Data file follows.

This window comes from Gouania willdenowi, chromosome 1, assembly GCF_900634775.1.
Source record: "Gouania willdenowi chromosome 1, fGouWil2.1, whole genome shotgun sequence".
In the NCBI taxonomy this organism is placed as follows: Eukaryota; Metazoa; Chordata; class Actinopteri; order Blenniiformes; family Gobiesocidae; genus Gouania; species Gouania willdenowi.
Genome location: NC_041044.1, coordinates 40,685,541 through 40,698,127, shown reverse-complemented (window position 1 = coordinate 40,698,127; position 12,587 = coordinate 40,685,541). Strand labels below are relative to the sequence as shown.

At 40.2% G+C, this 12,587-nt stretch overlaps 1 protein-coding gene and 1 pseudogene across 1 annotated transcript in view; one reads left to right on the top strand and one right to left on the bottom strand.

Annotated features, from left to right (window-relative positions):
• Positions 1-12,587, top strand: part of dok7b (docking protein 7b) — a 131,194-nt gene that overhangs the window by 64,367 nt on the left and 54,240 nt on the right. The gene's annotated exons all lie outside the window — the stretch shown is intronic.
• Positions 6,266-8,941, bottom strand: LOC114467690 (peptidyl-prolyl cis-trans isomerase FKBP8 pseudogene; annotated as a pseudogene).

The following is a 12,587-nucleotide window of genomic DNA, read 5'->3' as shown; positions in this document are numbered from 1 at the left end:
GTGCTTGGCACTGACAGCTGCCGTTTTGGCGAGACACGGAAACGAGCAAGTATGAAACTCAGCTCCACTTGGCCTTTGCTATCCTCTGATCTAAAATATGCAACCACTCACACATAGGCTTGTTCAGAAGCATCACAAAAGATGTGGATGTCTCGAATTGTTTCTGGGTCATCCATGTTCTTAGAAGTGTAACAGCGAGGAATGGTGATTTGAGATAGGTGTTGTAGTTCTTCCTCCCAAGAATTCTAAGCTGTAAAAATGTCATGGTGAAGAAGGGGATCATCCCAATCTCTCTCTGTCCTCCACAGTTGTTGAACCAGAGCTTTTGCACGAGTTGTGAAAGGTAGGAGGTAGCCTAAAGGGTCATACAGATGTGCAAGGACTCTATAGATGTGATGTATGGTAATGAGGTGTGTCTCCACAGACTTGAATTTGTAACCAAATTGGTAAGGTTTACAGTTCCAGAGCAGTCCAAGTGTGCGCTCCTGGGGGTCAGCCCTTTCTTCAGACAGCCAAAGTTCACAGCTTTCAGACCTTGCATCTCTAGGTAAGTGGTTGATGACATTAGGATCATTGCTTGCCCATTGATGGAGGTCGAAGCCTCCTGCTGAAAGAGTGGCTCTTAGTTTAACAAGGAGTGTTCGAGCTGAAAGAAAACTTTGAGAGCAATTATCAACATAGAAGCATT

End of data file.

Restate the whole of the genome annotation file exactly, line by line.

This window comes from Gouania willdenowi, chromosome 1, assembly GCF_900634775.1.
Source record: "Gouania willdenowi chromosome 1, fGouWil2.1, whole genome shotgun sequence".
In the NCBI taxonomy this organism is placed as follows: Eukaryota; Metazoa; Chordata; class Actinopteri; order Blenniiformes; family Gobiesocidae; genus Gouania; species Gouania willdenowi.
Genome location: NC_041044.1, coordinates 40,685,541 through 40,698,127, shown reverse-complemented (window position 1 = coordinate 40,698,127; position 12,587 = coordinate 40,685,541). Strand labels below are relative to the sequence as shown.

At 40.2% G+C, this 12,587-nt stretch overlaps 1 protein-coding gene and 1 pseudogene across 1 annotated transcript in view; one reads left to right on the top strand and one right to left on the bottom strand.

Annotated features, from left to right (window-relative positions):
• Positions 1-12,587, top strand: part of dok7b (docking protein 7b) — a 131,194-nt gene that overhangs the window by 64,367 nt on the left and 54,240 nt on the right. The gene's annotated exons all lie outside the window — the stretch shown is intronic.
• Positions 6,266-8,941, bottom strand: LOC114467690 (peptidyl-prolyl cis-trans isomerase FKBP8 pseudogene; annotated as a pseudogene).

The following is a 12,587-nucleotide window of genomic DNA, read 5'->3' as shown; positions in this document are numbered from 1 at the left end:
GTGCTTGGCACTGACAGCTGCCGTTTTGGCGAGACACGGAAACGAGCAAGTATGAAACTCAGCTCCACTTGGCCTTTGCTATCCTCTGATCTAAAATATGCAACCACTCACACATAGGCTTGTTCAGAAGCATCACAAAAGATGTGGATGTCTCGAATTGTTTCTGGGTCATCCATGTTCTTAGAAGTGTAACAGCGAGGAATGGTGATTTGAGATAGGTGTTGTAGTTCTTCCTCCCAAGAATTCTAAGCTGTAAAAATGTCATGGTGAAGAAGGGGATCATCCCAATCTCTCTCTGTCCTCCACAGTTGTTGAACCAGAGCTTTTGCACGAGTTGTGAAAGGTAGGAGGTAGCCTAAAGGGTCATACAGATGTGCAAGGACTCTATAGATGTGATGTATGGTAATGAGGTGTGTCTCCACAGACTTGAATTTGTAACCAAATTGGTAAGGTTTACAGTTCCAGAGCAGTCCAAGTGTGCGCTCCTGGGGGTCAGCCCTTTCTTCAGACAGCCAAAGTTCACAGCTTTCAGACCTTGCATCTCTAGGTAAGTGGTTGATGACATTAGGATCATTGCTTGCCCATTGATGGAGGTCGAAGCCTCCTGCTGAAAGAGTGGCTCTTAGTTTAACAAGGAGTGTTCGAGCTGAAAGAAAACTTTGAGAGCAATTATCAACATAGAAGCATT